While leaving the nursing home one day this week, I ran into Gene and Ruth Ann Evans. Though they are the age of my parents, they are in good health. Of course, if you know them, then this comes as no surprise. They are people some of us might say have lived right. Oh, they would never say that. But it is true.
We stopped and talked as they were going in to visit someone. It’s always good to see them because they are the kind of people who make you feel better about mankind after you talk with them.
As we talked, the subject came around to the number of people who had died recently. One of us mentioned Turk Milford passing away and I immediately felt guilty for not at least going by to see his daughter, Michelle Thacker, while Turk was in the funeral home.
Gene mentioned to me that he and Turk rode together to work for years. This made me think about how I knew Turk.
Gene and Ruth Ann were members at Chalcedonia Baptist Church where I grew up and Turk and his family belonged at North Canton Baptist Church. Now, back then, if you belonged to one of them, you kind of had an honorary membership at the other. There really isn’t anything as an honorary membership to a church. But, if you belonged to either one of them years ago, then you know what I am talking about.
Turk’s family consisted of his wife, Norma, his son, Michael, and his daughter Michelle.
Turk and Norma did something not many people have the desire or the amount of love it takes to do. You see, Michael was adopted.
It wasn’t one of those hidden things. People knew it. But that didn’t matter to Turk and Norma. They had two children. One was adopted and one wasn’t. But they had enough love to give them both. DNA does not make a parent. The lack of DNA does not keep someone from being a parent. DNA or the lack thereof never trumps love.
I don’t remember the exact year, but when Michael was a college-aged young man, he lost his life to an accident. Much like the family of the young bride that lost her life in a tragic accident a few days ago, the Milfords were devastated. Michael’s friends were devastated.
But what I remember most during that time were the conversations I had with Turk. He even questioned if this tragic accident would have happened had they not adopted Michael. I don’t know if it is possible to be in a lower state than that.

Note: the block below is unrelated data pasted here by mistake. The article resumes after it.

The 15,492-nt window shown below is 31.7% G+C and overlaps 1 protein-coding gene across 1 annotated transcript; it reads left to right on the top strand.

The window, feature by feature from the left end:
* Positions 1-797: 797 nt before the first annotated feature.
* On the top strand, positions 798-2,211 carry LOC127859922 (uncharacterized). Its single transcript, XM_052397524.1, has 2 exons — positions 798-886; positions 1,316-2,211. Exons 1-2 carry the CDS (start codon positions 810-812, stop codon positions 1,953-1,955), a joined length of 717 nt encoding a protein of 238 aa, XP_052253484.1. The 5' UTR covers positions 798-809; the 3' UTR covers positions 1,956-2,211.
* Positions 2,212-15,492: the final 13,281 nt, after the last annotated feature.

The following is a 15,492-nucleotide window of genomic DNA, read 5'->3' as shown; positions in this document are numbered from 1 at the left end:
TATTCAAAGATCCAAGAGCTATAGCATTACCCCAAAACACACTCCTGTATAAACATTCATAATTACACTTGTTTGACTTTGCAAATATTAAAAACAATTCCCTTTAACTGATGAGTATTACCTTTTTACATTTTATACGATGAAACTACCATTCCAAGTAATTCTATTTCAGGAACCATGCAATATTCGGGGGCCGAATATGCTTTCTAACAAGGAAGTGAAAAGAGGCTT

Thankfully, Turk, Norma and Michelle had their church to lean on. More importantly, they had God to lean on. And they went on with their life although they were probably never the same. How could you be?
It hasn’t been that long ago that Turk lost his wife, Norma. The man faced adversity in his life. No man ever wants to outlive his kids. And I really don’t believe a good man wants to outlive his wife. But he suffered through both and with dignity.
I am thinking of Michelle as I write this. There must be some sense of loneliness in her heart. She’s a good person and certainly has done nothing to deserve the loss she has been through.
Regardless of what some of the fanatics may think, bad things happen to good people. The reasons are beyond our comprehension.
Then I thought about Michelle’s husband, John, and his wonderful parents, Hugh and Marlene. They will never take the place of Turk and Norma in Michelle’s life; nor should they. But they will be there for her when she needs them and for that she is truly blessed. They will help her get through this tough time in her life. It’s not about DNA. It’s about love.
If you don’t know Gene and Ruth Ann Evans, you have truly missed a blessing. I have no DNA connecting me to them. Regardless of that, they have always treated me in a loving and parental way.
Chris Collett is a lifelong resident of Cherokee County.